As described up top, the week of the Sapporo Snow Festival is one of the busiest times of the year so room rates are at their highest. Try booking a room at one of the hotels around Odori Park and see how much that runs you! We paid a modest USD 95 a night for three people here during the week of the festival. They charge by the number of people in Japan so you’ll pay less traveling as a couple or solo. Not bad at all. Out of curiosity, I did a dummy booking just now and this listing costs around USD 72 for three people on slower months.

Yoshie’s house is in a quiet residential neighborhood about a 5-10 minute walk from Hassamuminami Station on the local line, and around 15 minutes from the Hassamuchuo JR Station. The nearest convenience store is just two minutes away. As is our usual custom on trips, we would buy breakfast and beer there on our walk home every night. 😉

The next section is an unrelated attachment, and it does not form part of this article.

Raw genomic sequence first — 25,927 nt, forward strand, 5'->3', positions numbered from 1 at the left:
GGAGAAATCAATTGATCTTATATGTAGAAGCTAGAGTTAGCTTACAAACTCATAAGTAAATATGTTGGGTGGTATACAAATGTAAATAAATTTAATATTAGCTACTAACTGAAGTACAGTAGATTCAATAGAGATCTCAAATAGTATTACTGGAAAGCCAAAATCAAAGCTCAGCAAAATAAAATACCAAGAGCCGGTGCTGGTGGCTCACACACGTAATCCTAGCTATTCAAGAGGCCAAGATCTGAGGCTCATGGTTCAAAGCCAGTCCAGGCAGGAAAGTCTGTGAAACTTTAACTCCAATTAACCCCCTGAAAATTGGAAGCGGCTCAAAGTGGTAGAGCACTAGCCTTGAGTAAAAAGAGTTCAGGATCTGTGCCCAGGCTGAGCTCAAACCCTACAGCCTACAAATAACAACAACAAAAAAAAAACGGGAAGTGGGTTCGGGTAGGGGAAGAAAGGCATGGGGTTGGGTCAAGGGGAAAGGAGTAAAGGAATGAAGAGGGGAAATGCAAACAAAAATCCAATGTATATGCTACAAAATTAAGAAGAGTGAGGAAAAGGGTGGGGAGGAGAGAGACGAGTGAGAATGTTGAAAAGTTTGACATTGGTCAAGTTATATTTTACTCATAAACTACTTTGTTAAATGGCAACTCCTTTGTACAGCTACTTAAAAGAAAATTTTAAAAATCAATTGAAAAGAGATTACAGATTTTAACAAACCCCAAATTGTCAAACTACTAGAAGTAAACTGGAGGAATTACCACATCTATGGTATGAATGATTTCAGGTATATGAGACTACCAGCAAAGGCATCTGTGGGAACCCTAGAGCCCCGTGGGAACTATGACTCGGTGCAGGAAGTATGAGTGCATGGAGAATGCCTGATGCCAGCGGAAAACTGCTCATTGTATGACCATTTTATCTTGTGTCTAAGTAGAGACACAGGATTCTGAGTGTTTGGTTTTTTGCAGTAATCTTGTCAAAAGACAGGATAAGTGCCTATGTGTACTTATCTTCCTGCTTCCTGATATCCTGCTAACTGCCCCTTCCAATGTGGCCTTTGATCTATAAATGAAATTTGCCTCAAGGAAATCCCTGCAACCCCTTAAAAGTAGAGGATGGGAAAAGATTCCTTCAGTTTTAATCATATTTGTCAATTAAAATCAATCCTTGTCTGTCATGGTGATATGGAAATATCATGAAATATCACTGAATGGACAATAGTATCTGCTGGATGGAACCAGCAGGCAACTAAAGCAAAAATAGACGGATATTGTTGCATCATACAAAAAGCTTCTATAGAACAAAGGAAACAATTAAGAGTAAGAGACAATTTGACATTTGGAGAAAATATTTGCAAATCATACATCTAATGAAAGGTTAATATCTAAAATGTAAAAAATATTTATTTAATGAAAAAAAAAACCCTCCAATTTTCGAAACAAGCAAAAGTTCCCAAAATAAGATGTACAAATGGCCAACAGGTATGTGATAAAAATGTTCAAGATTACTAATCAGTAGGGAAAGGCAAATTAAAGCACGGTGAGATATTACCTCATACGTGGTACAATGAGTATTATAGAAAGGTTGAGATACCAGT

If you’re interested in staying at Yoshie’s house, then you can request a reservation on AirBnB. If you’re new to AirBnB and want to receive USD 22 of free travel credit, then you can sign up via THIS LINK.

Japanese-style Room in Sapporo

Sapporo, Nishi-ku, Hokkaido Prefecture, Japan
AirBnB Listing: Japanese-style Room in Sapporo
Approximate Rates: USD 95/night for 3 people (Week of Sapporo Snow Festival 2017)

HOW TO GET THERE:
Take the subway to Hassamuminami Station. Yoshie’s house is about 10-15 minutes from there. She’ll give you detailed directions and a map when you book so I’ll leave it at that. For more details, you can request a reservation on AirBnB.

JB Macatulad

JB Macatulad

JB is one half of Will Fly for Food and its chief itinerary maker.  He's the one to blame for all the crappy photos and verbal diarrhea on this blog.  Don't listen to him.
JB Macatulad